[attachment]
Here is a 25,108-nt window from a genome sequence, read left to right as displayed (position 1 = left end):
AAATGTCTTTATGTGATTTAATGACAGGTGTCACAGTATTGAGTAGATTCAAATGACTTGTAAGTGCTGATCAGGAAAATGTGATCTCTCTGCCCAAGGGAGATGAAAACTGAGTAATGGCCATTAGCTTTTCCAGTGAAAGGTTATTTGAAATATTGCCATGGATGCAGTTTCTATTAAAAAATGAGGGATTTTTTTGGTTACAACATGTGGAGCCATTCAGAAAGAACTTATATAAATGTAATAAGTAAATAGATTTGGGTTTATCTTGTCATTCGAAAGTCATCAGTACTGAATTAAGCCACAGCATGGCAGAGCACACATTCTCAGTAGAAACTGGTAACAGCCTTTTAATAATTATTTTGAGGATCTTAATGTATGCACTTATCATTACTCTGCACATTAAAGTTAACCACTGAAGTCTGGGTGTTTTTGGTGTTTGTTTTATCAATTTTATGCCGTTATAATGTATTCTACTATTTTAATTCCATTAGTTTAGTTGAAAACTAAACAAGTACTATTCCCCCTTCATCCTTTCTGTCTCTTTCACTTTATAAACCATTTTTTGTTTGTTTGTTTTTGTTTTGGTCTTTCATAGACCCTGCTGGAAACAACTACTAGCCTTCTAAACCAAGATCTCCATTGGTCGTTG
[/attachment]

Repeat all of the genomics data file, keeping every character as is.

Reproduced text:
Here is a 25,108-nt window from a genome sequence, read left to right as displayed (position 1 = left end):
AAATGTCTTTATGTGATTTAATGACAGGTGTCACAGTATTGAGTAGATTCAAATGACTTGTAAGTGCTGATCAGGAAAATGTGATCTCTCTGCCCAAGGGAGATGAAAACTGAGTAATGGCCATTAGCTTTTCCAGTGAAAGGTTATTTGAAATATTGCCATGGATGCAGTTTCTATTAAAAAATGAGGGATTTTTTTGGTTACAACATGTGGAGCCATTCAGAAAGAACTTATATAAATGTAATAAGTAAATAGATTTGGGTTTATCTTGTCATTCGAAAGTCATCAGTACTGAATTAAGCCACAGCATGGCAGAGCACACATTCTCAGTAGAAACTGGTAACAGCCTTTTAATAATTATTTTGAGGATCTTAATGTATGCACTTATCATTACTCTGCACATTAAAGTTAACCACTGAAGTCTGGGTGTTTTTGGTGTTTGTTTTATCAATTTTATGCCGTTATAATGTATTCTACTATTTTAATTCCATTAGTTTAGTTGAAAACTAAACAAGTACTATTCCCCCTTCATCCTTTCTGTCTCTTTCACTTTATAAACCATTTTTTGTTTGTTTGTTTTTGTTTTGGTCTTTCATAGACCCTGCTGGAAACAACTACTAGCCTTCTAAACCAAGATCTCCATTGGTCGTTG